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A Polymorphism Related to Methylation Influences Attention during Performance of Speeded Skills

University of Oregon, USA

Topical Section: Neural Mechanisms of Attention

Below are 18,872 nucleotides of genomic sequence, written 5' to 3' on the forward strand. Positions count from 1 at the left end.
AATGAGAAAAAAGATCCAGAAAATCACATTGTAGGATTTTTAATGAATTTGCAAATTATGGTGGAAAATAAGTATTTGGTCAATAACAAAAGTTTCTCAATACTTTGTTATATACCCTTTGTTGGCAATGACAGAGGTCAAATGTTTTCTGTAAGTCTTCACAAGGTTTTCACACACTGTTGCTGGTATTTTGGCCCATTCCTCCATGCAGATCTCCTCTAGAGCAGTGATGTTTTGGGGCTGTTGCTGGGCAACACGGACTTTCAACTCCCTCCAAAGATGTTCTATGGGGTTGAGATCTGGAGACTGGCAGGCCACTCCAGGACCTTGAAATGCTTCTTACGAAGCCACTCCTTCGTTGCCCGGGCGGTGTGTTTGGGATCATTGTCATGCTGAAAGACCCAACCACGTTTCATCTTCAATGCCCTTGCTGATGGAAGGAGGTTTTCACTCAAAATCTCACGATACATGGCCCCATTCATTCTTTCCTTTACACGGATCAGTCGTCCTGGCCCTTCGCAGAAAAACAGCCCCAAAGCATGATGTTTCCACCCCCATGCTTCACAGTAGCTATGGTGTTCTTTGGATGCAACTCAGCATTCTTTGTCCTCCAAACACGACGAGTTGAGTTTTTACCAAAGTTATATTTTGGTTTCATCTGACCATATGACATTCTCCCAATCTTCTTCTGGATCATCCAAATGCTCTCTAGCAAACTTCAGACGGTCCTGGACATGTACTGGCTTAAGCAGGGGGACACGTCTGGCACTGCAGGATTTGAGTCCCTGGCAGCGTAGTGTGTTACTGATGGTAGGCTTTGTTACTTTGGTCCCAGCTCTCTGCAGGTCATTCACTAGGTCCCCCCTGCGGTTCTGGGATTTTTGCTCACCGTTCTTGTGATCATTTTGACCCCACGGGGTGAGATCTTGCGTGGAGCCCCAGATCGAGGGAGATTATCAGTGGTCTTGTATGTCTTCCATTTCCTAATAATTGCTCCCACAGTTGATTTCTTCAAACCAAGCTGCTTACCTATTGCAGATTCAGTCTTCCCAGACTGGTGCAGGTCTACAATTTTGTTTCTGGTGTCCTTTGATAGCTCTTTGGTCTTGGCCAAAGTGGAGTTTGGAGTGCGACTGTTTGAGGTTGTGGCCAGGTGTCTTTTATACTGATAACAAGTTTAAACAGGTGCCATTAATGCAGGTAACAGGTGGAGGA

The executive attention network is important for resolving conflict among responses thus allowing us to control voluntary behavior in the face of competition. We have previously shown that individual differences in the efficiency of performing conflict tasks are related to genetic differences. In this study we examine whether performance by adults in conflict tasks is related to a polymorphism that influences the efficiency of methylation. We find that variation in a gene associated with higher rates of methylation is related to better performance in speeded tasks involving the resolution of conflict. Reaction time in conflict tasks improves with development and with practice. Although most theories of skilled performance support a monotonic improvement in reaction time with practice, our data suggest that for some people, waning attention can lead to an increase in reaction time late in practice. Variation in a gene facilitating norepinephrine production was associated with increased reaction time. We discuss the efficiency of myelination and release of dopamine within neural networks relevant to the resolution of conflict as possible mechanisms for methylation as an influence on skilled behavior.
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